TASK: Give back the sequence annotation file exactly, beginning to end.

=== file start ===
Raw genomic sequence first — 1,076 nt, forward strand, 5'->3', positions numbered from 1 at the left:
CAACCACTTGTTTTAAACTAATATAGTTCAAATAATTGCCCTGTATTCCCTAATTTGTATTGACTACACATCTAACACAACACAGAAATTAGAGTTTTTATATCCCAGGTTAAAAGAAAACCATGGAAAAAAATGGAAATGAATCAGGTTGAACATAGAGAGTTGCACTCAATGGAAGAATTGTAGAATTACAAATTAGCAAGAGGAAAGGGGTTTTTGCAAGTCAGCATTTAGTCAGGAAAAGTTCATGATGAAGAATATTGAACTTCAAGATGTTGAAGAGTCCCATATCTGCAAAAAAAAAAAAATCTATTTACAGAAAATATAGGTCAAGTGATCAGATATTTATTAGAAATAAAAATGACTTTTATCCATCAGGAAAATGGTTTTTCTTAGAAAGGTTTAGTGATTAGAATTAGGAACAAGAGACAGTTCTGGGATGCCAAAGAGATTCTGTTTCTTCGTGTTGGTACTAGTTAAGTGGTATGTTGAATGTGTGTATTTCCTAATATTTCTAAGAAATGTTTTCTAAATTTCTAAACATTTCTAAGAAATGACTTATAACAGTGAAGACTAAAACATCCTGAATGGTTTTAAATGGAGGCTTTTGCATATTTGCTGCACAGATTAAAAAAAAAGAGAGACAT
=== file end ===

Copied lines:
Raw genomic sequence first — 1,076 nt, forward strand, 5'->3', positions numbered from 1 at the left:
CAACCACTTGTTTTAAACTAATATAGTTCAAATAATTGCCCTGTATTCCCTAATTTGTATTGACTACACATCTAACACAACACAGAAATTAGAGTTTTTATATCCCAGGTTAAAAGAAAACCATGGAAAAAAATGGAAATGAATCAGGTTGAACATAGAGAGTTGCACTCAATGGAAGAATTGTAGAATTACAAATTAGCAAGAGGAAAGGGGTTTTTGCAAGTCAGCATTTAGTCAGGAAAAGTTCATGATGAAGAATATTGAACTTCAAGATGTTGAAGAGTCCCATATCTGCAAAAAAAAAAAAATCTATTTACAGAAAATATAGGTCAAGTGATCAGATATTTATTAGAAATAAAAATGACTTTTATCCATCAGGAAAATGGTTTTTCTTAGAAAGGTTTAGTGATTAGAATTAGGAACAAGAGACAGTTCTGGGATGCCAAAGAGATTCTGTTTCTTCGTGTTGGTACTAGTTAAGTGGTATGTTGAATGTGTGTATTTCCTAATATTTCTAAGAAATGTTTTCTAAATTTCTAAACATTTCTAAGAAATGACTTATAACAGTGAAGACTAAAACATCCTGAATGGTTTTAAATGGAGGCTTTTGCATATTTGCTGCACAGATTAAAAAAAAAGAGAGACAT